Debate over sex education in schools take center stage in Florida


Many students across the globe dread that notorious talk discussed in, what is most often, a middle school health class. Frequently, kids of middle school level education do not want to talk about reproductive health and sexual orientation in a formal way among themselves, let alone teachers. Although it is frowned upon by students, it doesn’t deny the impact and importance of having that particular talk. 

Having “the talk” has been helpful and informative for millions of students across the country. It leaves students with at least a small grasp of the facts, and gives a better understanding of themselves, how their body works and what is safe or what is not. It teaches teens to make safer choices and results in less unplanned pregnancies and sexually transmitted infections. 

“Students feel more informed, make safer choices, and have healthier outcomes. This results in fewer unplanned pregnancies and more protection against sexually transmitted diseases and infections,” Planned Parenthood said.

Most teenagers received formal sex education before they were 18. That is 96% of all teenagers who have had sex education talks in school according to the Centers for Disease Control and Prevention (CDC). That is four percent away from nearly every teenager learning about reproductive health and sexual orientation in a formal setting, where all of the questions can be asked up front, or in private, and be returned with an informative answer or solution. What would happen if students did not have the opportunity to learn and gain an understanding of the potentially dangerous side effects of being sexually naive?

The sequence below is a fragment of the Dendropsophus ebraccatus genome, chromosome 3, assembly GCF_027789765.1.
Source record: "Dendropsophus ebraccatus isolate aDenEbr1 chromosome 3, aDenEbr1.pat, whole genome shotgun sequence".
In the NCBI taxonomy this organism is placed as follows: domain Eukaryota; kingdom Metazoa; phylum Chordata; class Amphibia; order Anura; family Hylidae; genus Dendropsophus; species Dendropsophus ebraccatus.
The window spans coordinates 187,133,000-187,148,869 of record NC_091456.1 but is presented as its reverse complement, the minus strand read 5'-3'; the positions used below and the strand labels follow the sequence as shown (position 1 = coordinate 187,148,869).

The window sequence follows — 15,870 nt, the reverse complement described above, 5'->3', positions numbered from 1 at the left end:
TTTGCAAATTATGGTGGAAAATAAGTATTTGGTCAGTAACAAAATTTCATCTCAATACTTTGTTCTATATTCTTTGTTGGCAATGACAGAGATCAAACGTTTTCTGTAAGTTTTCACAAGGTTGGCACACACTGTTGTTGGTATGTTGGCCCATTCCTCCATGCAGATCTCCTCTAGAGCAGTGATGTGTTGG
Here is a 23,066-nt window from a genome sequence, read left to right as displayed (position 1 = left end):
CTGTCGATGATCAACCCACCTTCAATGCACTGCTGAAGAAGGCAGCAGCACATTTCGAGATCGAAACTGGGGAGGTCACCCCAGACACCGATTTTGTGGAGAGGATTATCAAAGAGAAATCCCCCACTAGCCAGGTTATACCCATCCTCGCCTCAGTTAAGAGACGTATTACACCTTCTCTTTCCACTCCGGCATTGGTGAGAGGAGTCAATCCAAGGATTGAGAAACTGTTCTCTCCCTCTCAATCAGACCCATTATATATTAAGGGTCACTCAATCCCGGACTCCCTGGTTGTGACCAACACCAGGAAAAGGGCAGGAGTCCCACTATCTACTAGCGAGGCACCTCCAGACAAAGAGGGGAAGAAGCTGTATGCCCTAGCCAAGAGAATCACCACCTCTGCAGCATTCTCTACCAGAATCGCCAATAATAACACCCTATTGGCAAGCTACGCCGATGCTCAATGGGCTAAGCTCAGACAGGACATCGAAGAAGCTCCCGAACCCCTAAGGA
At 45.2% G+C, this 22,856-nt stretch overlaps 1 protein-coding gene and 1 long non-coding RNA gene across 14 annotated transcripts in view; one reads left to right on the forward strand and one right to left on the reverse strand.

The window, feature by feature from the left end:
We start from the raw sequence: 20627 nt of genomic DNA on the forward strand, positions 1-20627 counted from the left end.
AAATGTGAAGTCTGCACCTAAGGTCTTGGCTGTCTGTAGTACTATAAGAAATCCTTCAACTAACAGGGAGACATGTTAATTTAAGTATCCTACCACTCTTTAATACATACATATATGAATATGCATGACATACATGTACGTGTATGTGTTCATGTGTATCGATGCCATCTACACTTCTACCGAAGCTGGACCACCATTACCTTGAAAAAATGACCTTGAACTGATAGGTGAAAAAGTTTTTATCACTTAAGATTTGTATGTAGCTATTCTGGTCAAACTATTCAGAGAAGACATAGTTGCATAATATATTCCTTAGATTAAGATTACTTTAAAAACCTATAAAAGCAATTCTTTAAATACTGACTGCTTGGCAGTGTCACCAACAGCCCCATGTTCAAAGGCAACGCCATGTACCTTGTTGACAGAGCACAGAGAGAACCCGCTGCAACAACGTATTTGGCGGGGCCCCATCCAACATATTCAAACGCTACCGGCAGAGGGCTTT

In March 2022, Florida Governor Ron DeSantis signed a bill that forbids instruction on sexual orientation and gender identity in kindergarten through third grade, a policy that has since drawn intense national scrutiny from critics who have said it aimed to shun LGBTQ+ identities from classroom content and discussion. Many have dubbed the bill the “Don’t say gay” law to push back from the government and showcase that the bill is excessive. Since the law is being discussed again in Congress, it is bringing back some attention to this bill and the effects it can have on sex education and students in Florida.

Recently, the Florida House voted to extend a prohibition on teaching about sexual orientation and gender identity all the way through high school, reviving this debate from last year when the bill was initially signed by DeSantis, who argued at the time that young children should not be exposed to concepts such as gender identity. 

If this new addition to the bill is passed, this means any employee or student may not refer to another person using their “preferred personal title or pronouns” if it does not correspond to that person’s assigned sex at birth.

“There is no reason for instruction on sexual orientation or gender identity to be part of K-12 public education.” DeSantis spokesperson, Bryan Griffin, tweeted recently.

The side of the debate that is in favor of restricting students from discussing sexual orientation and identification is heavily supported by many Florida residents, but many Floridians are opposed and will stick together through this new fight brought on by legislation. Those on the opposing side of this bill being passed by congress argue that the bill is discriminatory and will most certainly fight neck and neck to be thought of as equals in public settings. People will not simply stand by while the government attempts to erase the identities of those who are different.

“That’s their point. It’s to push us out of the school system (and) to push us out of any safe place that we’re supposed to have,” Rain Weinstein said.